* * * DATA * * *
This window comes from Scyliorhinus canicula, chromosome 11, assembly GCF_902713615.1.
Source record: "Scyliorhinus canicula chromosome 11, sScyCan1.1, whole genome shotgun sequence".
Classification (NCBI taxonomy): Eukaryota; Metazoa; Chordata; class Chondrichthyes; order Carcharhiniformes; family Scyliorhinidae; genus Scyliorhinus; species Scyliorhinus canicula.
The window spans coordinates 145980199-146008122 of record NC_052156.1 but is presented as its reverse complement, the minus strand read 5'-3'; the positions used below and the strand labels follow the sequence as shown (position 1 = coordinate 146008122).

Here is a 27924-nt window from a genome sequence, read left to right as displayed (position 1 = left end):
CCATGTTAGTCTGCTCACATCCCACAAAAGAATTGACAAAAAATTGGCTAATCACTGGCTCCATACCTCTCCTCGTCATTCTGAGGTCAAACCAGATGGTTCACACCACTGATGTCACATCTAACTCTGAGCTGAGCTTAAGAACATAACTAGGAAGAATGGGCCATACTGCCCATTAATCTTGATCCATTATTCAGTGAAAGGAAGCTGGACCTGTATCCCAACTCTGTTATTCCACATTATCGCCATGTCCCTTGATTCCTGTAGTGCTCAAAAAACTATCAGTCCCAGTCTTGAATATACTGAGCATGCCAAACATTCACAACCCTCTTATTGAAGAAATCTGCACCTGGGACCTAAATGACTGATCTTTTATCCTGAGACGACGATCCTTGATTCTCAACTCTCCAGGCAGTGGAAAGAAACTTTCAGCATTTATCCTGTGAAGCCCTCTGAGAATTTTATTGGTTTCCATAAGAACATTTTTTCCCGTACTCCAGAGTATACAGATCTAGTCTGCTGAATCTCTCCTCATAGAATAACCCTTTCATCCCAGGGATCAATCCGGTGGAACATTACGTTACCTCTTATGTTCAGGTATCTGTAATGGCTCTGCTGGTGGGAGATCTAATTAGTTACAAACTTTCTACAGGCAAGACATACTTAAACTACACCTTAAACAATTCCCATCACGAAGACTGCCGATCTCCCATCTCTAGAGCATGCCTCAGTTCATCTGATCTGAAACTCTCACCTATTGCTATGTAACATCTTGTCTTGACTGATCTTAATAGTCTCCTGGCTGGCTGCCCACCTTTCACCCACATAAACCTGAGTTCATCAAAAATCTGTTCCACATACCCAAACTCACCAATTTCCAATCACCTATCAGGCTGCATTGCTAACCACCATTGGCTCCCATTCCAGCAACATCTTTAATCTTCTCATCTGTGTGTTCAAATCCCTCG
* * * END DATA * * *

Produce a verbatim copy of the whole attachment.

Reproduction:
This window comes from Scyliorhinus canicula, chromosome 11, assembly GCF_902713615.1.
Source record: "Scyliorhinus canicula chromosome 11, sScyCan1.1, whole genome shotgun sequence".
Classification (NCBI taxonomy): Eukaryota; Metazoa; Chordata; class Chondrichthyes; order Carcharhiniformes; family Scyliorhinidae; genus Scyliorhinus; species Scyliorhinus canicula.
The window spans coordinates 145980199-146008122 of record NC_052156.1 but is presented as its reverse complement, the minus strand read 5'-3'; the positions used below and the strand labels follow the sequence as shown (position 1 = coordinate 146008122).

Here is a 27924-nt window from a genome sequence, read left to right as displayed (position 1 = left end):
CCATGTTAGTCTGCTCACATCCCACAAAAGAATTGACAAAAAATTGGCTAATCACTGGCTCCATACCTCTCCTCGTCATTCTGAGGTCAAACCAGATGGTTCACACCACTGATGTCACATCTAACTCTGAGCTGAGCTTAAGAACATAACTAGGAAGAATGGGCCATACTGCCCATTAATCTTGATCCATTATTCAGTGAAAGGAAGCTGGACCTGTATCCCAACTCTGTTATTCCACATTATCGCCATGTCCCTTGATTCCTGTAGTGCTCAAAAAACTATCAGTCCCAGTCTTGAATATACTGAGCATGCCAAACATTCACAACCCTCTTATTGAAGAAATCTGCACCTGGGACCTAAATGACTGATCTTTTATCCTGAGACGACGATCCTTGATTCTCAACTCTCCAGGCAGTGGAAAGAAACTTTCAGCATTTATCCTGTGAAGCCCTCTGAGAATTTTATTGGTTTCCATAAGAACATTTTTTCCCGTACTCCAGAGTATACAGATCTAGTCTGCTGAATCTCTCCTCATAGAATAACCCTTTCATCCCAGGGATCAATCCGGTGGAACATTACGTTACCTCTTATGTTCAGGTATCTGTAATGGCTCTGCTGGTGGGAGATCTAATTAGTTACAAACTTTCTACAGGCAAGACATACTTAAACTACACCTTAAACAATTCCCATCACGAAGACTGCCGATCTCCCATCTCTAGAGCATGCCTCAGTTCATCTGATCTGAAACTCTCACCTATTGCTATGTAACATCTTGTCTTGACTGATCTTAATAGTCTCCTGGCTGGCTGCCCACCTTTCACCCACATAAACCTGAGTTCATCAAAAATCTGTTCCACATACCCAAACTCACCAATTTCCAATCACCTATCAGGCTGCATTGCTAACCACCATTGGCTCCCATTCCAGCAACATCTTTAATCTTCTCATCTGTGTGTTCAAATCCCTCG